Every year since 1988 I’ve been saying “there’s never been a better time to be a software developer” and I expect to continue saying it for a long while yet. But it seems that the last year has been especially significant. Several incredibly exciting technologies have emerged recently that are changing everything.
In our 5-year history, Red Badger has never seen a year like this one. The open source movement is truly blossoming and it’s benefits are rippling through the software industry at lightning speed. We recently got together to list out all the tech we love, but there are a few notable technologies that I want to highlight.
The first is Facebook’s React.js. I think this is the most important development in web tech in the last 10 years. Less than 18 months old, it’s managed to turn the web developer’s world upside down. The traditional MVC approach with data binding that we’d been thinking was the best way to build web apps for a decade or more turns out to be be inferior to the more functional approach that React takes.
React is so simple. Simply because it allows the UI to be a pure function of application state. This makes applications much simpler and a lot easier to reason about.
UI = f(state)
There you go. Now you know React! That’s it. Wow. Who’d have thought it could be that simple. When the state changes we simply apply the function again and bingo, we have new UI. That’s at the heart of a new revolution in UI engineering.
It turns out that if we build slightly different functions we can create native UI for mobile devices (React Native) , for TVs (e.g. Netflix), for HTML5 Canvas (e.g. Flipboard), for any rendering surface. And the same team can build all of these. As Facebook says: “learn once, write everywhere”.
How to manage the state is a separate problem. And Red Badger has recently open sourced a new application framework called Arch, which makes that bit easy too, whilst leveraging all the incredible power of React.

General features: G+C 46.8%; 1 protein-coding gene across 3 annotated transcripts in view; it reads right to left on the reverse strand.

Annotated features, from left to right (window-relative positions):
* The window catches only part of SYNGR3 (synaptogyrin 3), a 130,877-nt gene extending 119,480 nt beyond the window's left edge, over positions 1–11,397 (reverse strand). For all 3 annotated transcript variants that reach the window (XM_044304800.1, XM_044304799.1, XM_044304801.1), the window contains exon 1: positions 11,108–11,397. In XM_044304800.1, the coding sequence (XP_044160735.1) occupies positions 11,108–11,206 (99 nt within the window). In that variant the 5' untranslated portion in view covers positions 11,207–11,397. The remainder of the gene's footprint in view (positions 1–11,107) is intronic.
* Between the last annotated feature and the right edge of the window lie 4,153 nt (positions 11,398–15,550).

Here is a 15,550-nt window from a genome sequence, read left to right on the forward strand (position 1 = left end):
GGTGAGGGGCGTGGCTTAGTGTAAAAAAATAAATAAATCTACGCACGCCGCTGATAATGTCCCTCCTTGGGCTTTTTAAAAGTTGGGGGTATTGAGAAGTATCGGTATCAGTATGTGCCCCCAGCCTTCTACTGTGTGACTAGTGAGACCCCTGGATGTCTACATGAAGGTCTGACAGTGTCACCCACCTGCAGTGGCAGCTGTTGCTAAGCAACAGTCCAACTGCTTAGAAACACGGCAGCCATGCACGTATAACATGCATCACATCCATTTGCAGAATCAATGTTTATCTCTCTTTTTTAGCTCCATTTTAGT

React popularity is soaring and it’s rapidly establishing itself as, hands-down, the best way to build user interfaces. As an example of its popularity, Red Badger started the London React Meetup in June 2014. After a few months we outgrew our office and now host the meetup at Facebook’s London office. Already, the meetup has nearly 1100 members and the 250 seats each month get snapped up in 30 minutes. On May 20th we're holding a special meetup at Cargo as part of the Digital Shoreditch festival. Come along. If you can get a ticket.
Big thanks to Facebook for bringing React to the world.
The second technology I want to mention is Linux Containers (LXC). Made popular by Docker.
When you develop an application these days, you really need a Macbook Pro with unfettered access to the Internet and all its open source goodness. But you often have to deliver the application into secure locked-down operational networks. Before containers, you had to work inside these restrictive environments and it’s so difficult it’s enough to drive you insane. Now you can build your application in containers in the open environment of the Web and then ship those same containers to your test environments, then to your staging and production environments. The containers hold everything that your application needs, so they can run anywhere. And I mean anywhere: Circle CI and other test and Continuous Integration environments, public cloud infrastructure like AWS and Azure, and private cloud infrastructure like IBM Bluemix and Red Hat’s OpenShift.
Containers are the enabling technology for true Continuous Delivery pipelines. You can automatically push (and scale) your application into any environment you can think of, regardless of how locked down and secure it claims to be.
The developer’s handcuffs are removed and the business gets continuous improvement with very little maintenance overhead. And because the application is running in the exact environment in which it was created to run (and tested in), it’s more stable and secure. Everyone wins.
ES6 and Babel
We’re now using ES6 on many of our projects and tooling support is already very mature. For example, the amazing ESLint has support for ES6, JSX and React. As does Atom and Sublime Text. It’s always a good sign when the tools converge on a technology.
And other cool things...
There are a ton of other new and exciting technologies that we’ve been using at Red Badger over the last 12 months. We listed them all in our tech round table. Go and have a look and see where our love goes right now.